Browsing by Author "Van Niekerk, Marthinus Gerhardus Mynhardt"
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- ItemMoral Problems associated with Pediatric Deafness(Stellenbosch : Stellenbosch University, 2020-12) Van Niekerk, Marthinus Gerhardus Mynhardt; Van Niekerk, Anton A.; Stellenbosch University. Faculty of Arts and Social Sciences. Dept. of Philosophy: Centre of Applied Ethics.ENGLISH ABSTRACT: Deafness in an adult is detrimental to communication and is therefore uncomfortable and debilitating not only for the deaf person, but also for those interacting with him/her. By contrast, for a child younger than 3 years of age, deafness has a profound effect on his/her global neurological development which,later in life,may lead to social isolation,poor self-image, learning problems with reduced academic achievement and eventually limited vocational choices. If the deafness is not diagnosed and treated promptly, the child will suffer its consequences for the rest of his/her life. Congenital, severe and profoundly deaf children can be successfully rehabilitated with Cochlear Implants,only if the diagnosis of deafness is made early, preferably before 6 months of age.Early diagnosis of deafness in a child is therefore imperative.Newborn Hearing Screening (NHS) can identify those newborn babies with a possible congenital deafness and enables the parents of such a child to confirm the diagnosis with additional tests before the child is three months old. NHS is a painless procedure with a low probability of harm. Non-diagnosis and not treating a baby with congenital deafness has a high probability of severe harm to both baby and parents, as well as the extended family.Quality of life for both the baby and the parents will be negatively affected if the congenital deafness is diagnosed and treated only later in the child’s life.Therefore, we may have a moral obligation to do universal NHS, i.e. screen all newborn babies for possible hearing loss.NHS assists the parents of a congenitally deaf child to have access to a CI for their child, when the child will benefit the most from the procedure, i.e. as soon after 6 months of age as possible. The availability and use of CIs are however viewed as a threat by the Deaf community. Deciding whether to have a CI for one’s child or letting the child become part of the Deaf culture is a moral dilemma that will be discussed. The moral issues surrounding the election for deafness in one’s future child and the effect CIs have on this situation, will also be discussed. Deafness in children is mostly caused by infectious diseases which can be prevented with vaccination. Vaccination is not only beneficial to the recipient, but also creates herd immunity that protects those children who cannot be vaccinated for medical reasons.Recently, especially in developed countries, there has been a trend towards not vaccinating one’s child, but the result is that relatively uncommon diseases, like measles,as well as their complications of deafness,are re-surfacing.Applying the Principle of Least Restrictive Alternative to an Intervention Ladder,it can be argued that compulsory or mandatory vaccination is necessary to keep the number of non-vaccinated children as small as possible and thus protect herd immunity. Everyone capable of being vaccinated, should do so, to compensate for those who cannot be vaccinated for medical reasons and can therefore not contribute to herd immunity. Compulsory vaccination may therefore also be morally justified by applying the Principle of Fairness.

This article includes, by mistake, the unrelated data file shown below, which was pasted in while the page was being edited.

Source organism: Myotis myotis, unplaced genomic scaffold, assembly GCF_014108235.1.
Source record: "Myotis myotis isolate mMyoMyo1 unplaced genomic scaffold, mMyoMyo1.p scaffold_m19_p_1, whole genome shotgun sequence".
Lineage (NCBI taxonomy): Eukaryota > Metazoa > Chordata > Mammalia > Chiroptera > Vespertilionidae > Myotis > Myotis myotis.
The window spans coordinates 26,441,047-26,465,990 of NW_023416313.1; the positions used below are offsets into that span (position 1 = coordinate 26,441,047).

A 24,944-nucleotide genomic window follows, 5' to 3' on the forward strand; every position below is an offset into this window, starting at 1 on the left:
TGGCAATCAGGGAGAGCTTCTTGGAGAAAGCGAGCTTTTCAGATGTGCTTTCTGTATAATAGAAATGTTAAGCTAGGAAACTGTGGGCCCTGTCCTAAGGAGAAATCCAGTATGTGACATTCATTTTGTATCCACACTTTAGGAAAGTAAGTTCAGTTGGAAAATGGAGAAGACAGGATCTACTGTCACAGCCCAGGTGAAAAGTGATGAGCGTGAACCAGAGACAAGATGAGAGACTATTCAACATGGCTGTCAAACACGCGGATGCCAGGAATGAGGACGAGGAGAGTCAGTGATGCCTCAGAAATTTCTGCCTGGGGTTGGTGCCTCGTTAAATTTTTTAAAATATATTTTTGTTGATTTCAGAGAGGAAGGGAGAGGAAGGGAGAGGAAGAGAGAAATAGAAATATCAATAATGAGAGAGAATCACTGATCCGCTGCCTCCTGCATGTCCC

- ItemPorous carbon nanofibers containing silica-coated iron oxide nanoparticles by carbonisation of electrospun amphiphilic copolymer nanocomposites(Stellenbosch : Stellenbosch University, 2019-03) Van Niekerk, Marthinus Gerhardus Mynhardt; Mallon, Peter; Stellenbosch University. Faculty of Science. Dept. of Chemistry and Polymer Science.ENGLISH ABSTRACT: Amphiphilic PAN-g-PDMS copolymers were synthesized by conventional free radical polymerization of acrylonitrile monomer and PDMS macromonomer. Three chain lengths of PDMS macromonomer grafts were employed, each forming a series for which the monomer:macromonomer feed ratio was varied. SEC results showed a wide range of molar masses of the synthesized copolymers. This is to be expected given the uncontrolled nature of conventional free radical polymerization reactions. ¹H NMR measurements proved that a direct proportionality exists between the PDMS macromonomer feed and the incorporation thereof. Electrospinning of the synthesized PAN-g-PDMS copolymers from DMF was done at three different TCD’s. In some cases, the fiber diameters could be explained by considering the PDMS graft content in conjunction with the molar mass, though in many cases the reasons for patterns in fiber diameters could not be clarified. A possible reason for this is that the expected phase segregation was, to some extent, inhibited by the method of solution preparation that entailed stirring at 50 °C for an hour followed by sonication for an hour. It is noteworthy that copolymers containing 5 kDa PDMS grafts showed severe gelation of the polymer solution. DSC analysis performed on the as-synthesized powders as well as on the electrospun fibers revealed that the current samples do not follow any clear trends w.r.t. PDMS graft content. When considering the cyclization exotherm which is a necessary process in order to convert the precursor fibers into carbon fibers, an interesting observation was made for the three series of copolymers containing 5 kDa grafts: as the PDMS graft content is increased a shoulder forms which ultimately separates into a double peak in the thermogram. This is presumably due to severe phase separation of domains rich in PAN homopolymer and domains rich in PDMS grafts undergoing the cyclization reaction at different temperatures. Co-precipitation of IONPs yielded nanoparticles with a diameter of 10.2 ± 2.4 nm as determined by TEM analysis. Silica coating of the IONPs initially produced multi-core nanoparticles with a diameter of 62.6 ± 12.5 nm containing 72.2 wt.% silica determined gravimetrically. The amount of TEOS added as reagent was decreased in order to form single-core nanoparticles of 22.2 ± 4.3 nm containing 29.6 wt.% silica and thus a thinner shell thickness. Thermal pre-treatment of single-core nanoparticles at 800 °C produced nanoparticles that appear very similar to untreated single-core nanoparticles. Electrospun fiber-particle nanocomposites showed nanoparticle agglomeration in the case of multi-core nanoparticles and good dispersion in the case of single-core nanoparticles and thermally treated single-core nanoparticles. Fiber-particle nanocomposites containing thermally treated single-core particles electrospun after 18 h of solution ageing showed some particle agglomeration. Carbonisation of the fiber-particle nanocomposites containing thermally treated nanoparticles produced intact carbon fiber-particle nanocomposites that showed very little fiber breakage. Sorption capacity measurements revealed hydrophilic behavior which was substantiated by the presence of an absorption peak associated with silica in the ATR- FTIR spectrum of the carbon fiber membrane.